Just as email is included in an organization communication class now, blogging needs to be studied as well. Blogs offer a space to enrich or hurt an organization’s communication climate and the impacts can no longer be ignored as the age of the blogosphere picks up speed.

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Final Blog Postings: Blogging As Organizational Communication

Our semester is now complete and I would like to announce that our final blog postings will come from three of our students reflecting on why blogging should be studied in a course on organizational communication (at the advanced undergraduate level). Specifically, they were asked to draw on course concepts in making their most compelling argument for the following question:

“Why would you study blogging in an organizational communication class? What concepts from organizational communication give you any special insight into blogging?”

In three separate posts to follow, we will hear from what I consider to be the top responses to this question from the Fall 2005 class. I have received permission from each of the students to post their brief essays (each student was limited to 500 words): Leigh Taginski, Becky Meyer, and Emily Bhatti.

One essay will be posted over the next three days, starting today.

Friday, December 09, 2005

The Emrooz website was set up by people close to Iran's reformist President, Mohammad Khatami. Since a crackdown on reformist press, the internet has become the main forum for dissident voices in Iran. Emrooz carries news and current affairs articles that are broadly sympathetic to the reformist agenda, and challenge the wide-ranging powers of Iran's spiritual leader, Ayatollah Ali Khamenei. Ayatollah Khamenei controls some of Iran's most powerful non-elected institutions, including the judiciary and the army. Iranian internet service providers have always been prevented from permitting access to sites deemed pornographic or anti-Islamic by the authorities, most of which originate outside Iran. But this is the first time the judiciary has banned an Iran-based domestic political website in this way.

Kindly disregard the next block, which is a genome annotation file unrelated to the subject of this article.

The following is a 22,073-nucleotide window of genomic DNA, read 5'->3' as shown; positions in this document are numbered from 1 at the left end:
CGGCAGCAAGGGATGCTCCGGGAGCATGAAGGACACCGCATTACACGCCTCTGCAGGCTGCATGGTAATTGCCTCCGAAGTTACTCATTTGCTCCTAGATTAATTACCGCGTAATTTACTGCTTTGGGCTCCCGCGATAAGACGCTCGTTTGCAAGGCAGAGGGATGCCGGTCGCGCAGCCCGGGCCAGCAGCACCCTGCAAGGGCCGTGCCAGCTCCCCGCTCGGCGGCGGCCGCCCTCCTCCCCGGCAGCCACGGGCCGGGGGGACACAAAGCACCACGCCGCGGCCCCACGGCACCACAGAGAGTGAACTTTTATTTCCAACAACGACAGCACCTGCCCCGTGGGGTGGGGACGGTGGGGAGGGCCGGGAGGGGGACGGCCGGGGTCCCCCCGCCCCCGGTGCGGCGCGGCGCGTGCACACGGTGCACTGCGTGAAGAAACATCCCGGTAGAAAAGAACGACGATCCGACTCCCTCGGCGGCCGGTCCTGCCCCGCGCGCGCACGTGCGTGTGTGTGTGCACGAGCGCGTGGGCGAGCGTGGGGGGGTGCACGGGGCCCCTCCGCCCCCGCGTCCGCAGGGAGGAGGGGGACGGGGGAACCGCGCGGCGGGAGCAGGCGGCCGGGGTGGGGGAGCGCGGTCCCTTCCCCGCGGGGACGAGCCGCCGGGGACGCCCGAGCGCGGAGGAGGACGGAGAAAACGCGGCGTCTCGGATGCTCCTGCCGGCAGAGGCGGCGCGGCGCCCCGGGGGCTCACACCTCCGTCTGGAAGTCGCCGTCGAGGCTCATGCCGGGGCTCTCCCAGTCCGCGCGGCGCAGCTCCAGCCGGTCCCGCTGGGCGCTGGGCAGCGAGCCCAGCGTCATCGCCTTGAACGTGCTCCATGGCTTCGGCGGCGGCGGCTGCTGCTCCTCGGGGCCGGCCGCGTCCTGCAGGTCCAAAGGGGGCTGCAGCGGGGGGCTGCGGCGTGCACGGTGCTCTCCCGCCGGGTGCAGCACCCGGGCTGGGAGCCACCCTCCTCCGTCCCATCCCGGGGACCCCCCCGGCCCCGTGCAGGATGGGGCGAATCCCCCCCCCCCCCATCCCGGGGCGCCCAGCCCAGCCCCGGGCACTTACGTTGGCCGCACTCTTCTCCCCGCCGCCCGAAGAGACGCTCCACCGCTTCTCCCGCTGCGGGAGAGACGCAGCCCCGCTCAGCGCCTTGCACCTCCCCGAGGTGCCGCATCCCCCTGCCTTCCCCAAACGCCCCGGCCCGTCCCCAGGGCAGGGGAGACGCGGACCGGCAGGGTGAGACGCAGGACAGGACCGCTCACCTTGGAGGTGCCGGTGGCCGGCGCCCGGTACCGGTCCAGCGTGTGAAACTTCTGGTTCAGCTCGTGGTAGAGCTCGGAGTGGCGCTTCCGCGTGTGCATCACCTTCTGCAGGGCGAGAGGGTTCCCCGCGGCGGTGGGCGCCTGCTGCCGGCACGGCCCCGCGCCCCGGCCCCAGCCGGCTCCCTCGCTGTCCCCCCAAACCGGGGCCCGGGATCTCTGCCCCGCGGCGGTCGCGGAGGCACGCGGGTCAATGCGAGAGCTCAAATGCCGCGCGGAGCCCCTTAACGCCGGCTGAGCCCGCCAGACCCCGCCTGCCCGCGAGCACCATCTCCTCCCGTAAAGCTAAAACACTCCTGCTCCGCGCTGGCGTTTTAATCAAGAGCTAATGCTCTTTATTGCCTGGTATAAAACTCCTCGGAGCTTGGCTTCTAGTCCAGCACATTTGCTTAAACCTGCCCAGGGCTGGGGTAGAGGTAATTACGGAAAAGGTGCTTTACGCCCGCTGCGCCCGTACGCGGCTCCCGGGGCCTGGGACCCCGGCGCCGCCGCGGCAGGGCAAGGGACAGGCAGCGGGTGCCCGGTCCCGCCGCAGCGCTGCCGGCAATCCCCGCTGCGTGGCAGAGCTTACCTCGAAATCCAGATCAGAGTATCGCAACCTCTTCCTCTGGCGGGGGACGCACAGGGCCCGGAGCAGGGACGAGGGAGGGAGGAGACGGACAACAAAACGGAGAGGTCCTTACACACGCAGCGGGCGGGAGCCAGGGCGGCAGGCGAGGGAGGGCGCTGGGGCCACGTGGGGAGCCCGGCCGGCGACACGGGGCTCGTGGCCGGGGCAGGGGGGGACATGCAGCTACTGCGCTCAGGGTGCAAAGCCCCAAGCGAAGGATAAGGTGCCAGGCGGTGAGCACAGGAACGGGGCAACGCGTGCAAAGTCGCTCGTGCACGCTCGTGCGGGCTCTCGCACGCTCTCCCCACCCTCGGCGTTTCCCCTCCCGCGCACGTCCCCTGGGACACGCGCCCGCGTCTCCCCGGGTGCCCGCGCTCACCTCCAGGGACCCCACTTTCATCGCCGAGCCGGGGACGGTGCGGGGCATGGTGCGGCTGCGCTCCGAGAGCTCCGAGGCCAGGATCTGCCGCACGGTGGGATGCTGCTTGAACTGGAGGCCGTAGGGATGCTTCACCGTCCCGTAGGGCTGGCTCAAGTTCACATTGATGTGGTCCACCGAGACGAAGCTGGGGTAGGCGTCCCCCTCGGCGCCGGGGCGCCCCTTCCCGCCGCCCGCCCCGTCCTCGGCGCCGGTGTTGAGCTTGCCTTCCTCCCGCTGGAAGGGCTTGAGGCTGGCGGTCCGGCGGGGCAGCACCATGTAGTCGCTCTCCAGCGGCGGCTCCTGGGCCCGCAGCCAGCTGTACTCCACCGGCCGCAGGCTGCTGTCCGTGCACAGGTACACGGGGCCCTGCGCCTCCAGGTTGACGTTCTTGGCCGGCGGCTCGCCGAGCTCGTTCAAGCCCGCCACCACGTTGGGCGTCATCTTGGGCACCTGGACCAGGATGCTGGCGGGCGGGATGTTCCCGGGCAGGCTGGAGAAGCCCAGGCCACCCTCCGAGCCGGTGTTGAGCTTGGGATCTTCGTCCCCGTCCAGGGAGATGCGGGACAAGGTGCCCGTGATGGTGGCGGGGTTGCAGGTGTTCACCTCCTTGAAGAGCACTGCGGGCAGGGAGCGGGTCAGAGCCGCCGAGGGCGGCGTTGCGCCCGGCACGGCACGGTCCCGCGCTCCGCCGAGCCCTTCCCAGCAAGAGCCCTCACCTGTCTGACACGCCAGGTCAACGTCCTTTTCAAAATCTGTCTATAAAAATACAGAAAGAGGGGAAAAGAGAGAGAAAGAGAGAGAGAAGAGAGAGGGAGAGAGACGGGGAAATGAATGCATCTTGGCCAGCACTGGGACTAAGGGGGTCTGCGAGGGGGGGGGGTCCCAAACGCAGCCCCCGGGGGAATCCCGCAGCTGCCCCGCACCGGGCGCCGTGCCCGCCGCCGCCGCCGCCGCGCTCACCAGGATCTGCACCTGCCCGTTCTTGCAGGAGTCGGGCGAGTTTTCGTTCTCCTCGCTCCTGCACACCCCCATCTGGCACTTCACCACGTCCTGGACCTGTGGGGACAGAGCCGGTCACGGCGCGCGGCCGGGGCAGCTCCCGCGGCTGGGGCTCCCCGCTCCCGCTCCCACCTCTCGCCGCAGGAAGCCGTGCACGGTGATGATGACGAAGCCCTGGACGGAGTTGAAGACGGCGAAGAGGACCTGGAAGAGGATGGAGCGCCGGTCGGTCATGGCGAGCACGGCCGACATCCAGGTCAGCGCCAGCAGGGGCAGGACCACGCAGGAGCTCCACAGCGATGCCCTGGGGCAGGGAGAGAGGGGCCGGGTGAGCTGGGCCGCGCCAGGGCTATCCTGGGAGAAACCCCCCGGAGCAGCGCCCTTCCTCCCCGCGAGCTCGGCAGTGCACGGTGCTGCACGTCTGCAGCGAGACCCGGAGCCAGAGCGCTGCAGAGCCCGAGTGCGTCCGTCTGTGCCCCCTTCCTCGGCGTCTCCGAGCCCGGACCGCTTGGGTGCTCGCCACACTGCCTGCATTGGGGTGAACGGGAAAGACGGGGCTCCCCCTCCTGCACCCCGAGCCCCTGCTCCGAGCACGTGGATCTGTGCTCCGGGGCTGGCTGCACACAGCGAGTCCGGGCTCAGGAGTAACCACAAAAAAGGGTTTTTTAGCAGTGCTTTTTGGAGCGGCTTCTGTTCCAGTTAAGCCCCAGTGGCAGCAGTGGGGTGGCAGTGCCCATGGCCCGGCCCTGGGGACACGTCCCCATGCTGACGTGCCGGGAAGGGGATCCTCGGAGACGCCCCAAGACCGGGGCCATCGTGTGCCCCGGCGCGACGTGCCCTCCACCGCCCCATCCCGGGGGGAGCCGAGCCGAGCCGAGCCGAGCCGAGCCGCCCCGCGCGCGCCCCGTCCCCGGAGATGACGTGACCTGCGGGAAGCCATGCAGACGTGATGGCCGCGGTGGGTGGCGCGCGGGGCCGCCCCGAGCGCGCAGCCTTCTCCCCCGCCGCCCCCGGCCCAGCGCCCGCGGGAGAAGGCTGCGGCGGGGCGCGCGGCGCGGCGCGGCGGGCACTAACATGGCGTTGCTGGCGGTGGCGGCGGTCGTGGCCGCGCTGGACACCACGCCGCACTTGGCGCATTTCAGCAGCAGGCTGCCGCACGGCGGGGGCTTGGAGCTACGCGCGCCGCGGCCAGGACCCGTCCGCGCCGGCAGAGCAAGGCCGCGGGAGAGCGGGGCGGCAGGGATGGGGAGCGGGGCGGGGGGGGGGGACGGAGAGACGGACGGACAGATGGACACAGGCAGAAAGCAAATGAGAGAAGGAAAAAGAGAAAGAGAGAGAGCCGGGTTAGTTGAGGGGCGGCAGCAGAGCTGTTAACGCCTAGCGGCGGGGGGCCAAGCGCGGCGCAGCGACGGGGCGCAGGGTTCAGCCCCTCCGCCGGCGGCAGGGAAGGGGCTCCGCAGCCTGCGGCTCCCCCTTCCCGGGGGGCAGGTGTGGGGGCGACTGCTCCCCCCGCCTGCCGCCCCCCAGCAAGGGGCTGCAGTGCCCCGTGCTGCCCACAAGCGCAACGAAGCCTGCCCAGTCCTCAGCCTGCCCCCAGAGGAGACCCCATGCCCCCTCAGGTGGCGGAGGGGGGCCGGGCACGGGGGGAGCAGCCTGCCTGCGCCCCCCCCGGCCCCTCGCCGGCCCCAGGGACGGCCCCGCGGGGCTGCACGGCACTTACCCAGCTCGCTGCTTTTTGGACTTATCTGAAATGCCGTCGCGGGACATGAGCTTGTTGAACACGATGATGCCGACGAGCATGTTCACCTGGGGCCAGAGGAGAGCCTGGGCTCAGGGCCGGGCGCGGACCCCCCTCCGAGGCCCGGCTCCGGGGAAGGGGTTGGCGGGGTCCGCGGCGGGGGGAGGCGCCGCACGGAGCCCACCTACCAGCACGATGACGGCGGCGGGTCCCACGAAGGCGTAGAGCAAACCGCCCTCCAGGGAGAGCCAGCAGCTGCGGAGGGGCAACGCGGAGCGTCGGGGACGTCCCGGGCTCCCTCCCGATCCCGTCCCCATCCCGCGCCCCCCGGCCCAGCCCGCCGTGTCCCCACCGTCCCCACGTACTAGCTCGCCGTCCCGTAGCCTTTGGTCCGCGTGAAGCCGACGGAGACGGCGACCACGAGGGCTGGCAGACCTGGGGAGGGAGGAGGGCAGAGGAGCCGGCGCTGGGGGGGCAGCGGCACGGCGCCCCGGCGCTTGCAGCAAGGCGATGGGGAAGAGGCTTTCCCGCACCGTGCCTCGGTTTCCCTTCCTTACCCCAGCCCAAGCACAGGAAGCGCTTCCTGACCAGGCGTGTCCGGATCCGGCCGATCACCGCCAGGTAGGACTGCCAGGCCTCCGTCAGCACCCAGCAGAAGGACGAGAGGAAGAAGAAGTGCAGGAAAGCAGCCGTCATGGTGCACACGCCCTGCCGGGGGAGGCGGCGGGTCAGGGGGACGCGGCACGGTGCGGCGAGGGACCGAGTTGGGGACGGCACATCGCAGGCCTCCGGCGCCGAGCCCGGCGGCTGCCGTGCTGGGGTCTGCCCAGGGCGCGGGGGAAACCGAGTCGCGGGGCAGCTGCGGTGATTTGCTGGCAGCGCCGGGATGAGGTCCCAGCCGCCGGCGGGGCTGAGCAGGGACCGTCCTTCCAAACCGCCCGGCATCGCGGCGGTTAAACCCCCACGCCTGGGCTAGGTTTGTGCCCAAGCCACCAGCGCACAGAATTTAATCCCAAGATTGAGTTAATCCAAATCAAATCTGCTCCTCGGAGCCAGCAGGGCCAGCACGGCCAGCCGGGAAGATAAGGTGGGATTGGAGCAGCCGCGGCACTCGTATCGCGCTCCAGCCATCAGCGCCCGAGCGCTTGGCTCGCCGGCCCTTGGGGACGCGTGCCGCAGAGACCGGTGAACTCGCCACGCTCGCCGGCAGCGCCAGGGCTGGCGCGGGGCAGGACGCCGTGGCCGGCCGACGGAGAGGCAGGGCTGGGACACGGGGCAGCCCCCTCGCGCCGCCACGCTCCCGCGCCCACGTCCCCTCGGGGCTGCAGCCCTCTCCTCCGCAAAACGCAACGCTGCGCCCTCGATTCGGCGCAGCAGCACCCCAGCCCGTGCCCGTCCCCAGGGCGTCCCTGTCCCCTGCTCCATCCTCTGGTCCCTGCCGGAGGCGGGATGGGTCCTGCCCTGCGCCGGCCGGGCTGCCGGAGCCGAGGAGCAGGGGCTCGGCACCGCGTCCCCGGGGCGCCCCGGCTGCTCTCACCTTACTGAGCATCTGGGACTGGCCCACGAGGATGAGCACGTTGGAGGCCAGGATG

Since the crackdown, there have been eight arrest of webbloggers and reformist newspaper journalists. The Iranian journalists' union are fearing a more radical crackdown.
Everyone try and check these articles out. Like the police that used myspace for evidence in a PA murder case, issues are even happening internationally.

Closing in on childrens' social skills: better for us or them?

About a month back, I came across an article I wanted to share with the class out of the Boston Globe. It was the November 13th issue, the article entitled, "Don't underestimate the value of social skills," by Penelope Trunk. In this article, the importance of having social skills was emphasized, and related to how they impact the workplace. The article touched on the notion of "in" and "out groups" and mentioned "how we value competence changes depending on whether we like someone or not" (p. G 1). What I thought was very interesting was what educators are doing now to promote this skill set. It seems that schools are starting to work on children during their playground days now, plucking out those who seem to need extra help in socializing with other children, and giving them a "variety of therapeutic approaches [that can] teach a child social skills while their brain is still forming" (p. G12). I couldn't believe it when I read that they were doing this at such an early age now, considering the number of years children have before they need to enter the workplace; and I'm still not sure of how I feel about it all. However, I do think that being liked, as Trunk notes in her article, is key to landing a job, or staying at a job. We are being conditioned now to be in the "in" groups, whether we know it or not. However, I'm not sure if the educators' decision to start on children this early was for the childrens benefit as much as it is for the organization the child may grow up to work in. Kenneth Burke's notion of identification sticks out for me while I'm rehashing this stuff. Will we feel more guilty for the children who grow up with under-the-par social skills? Or are we worried more about ourselves, as potential managers or co-workers who may feel guilty not being able to break through the wall of difference between ourselves and someone other than us (which is what Burke's theory deals with)? I'd like to think it's for the children, but in a capitalist society that is very self-concerned, I can't be so sure. Thoughts?

The Survival of the New Orleans Blog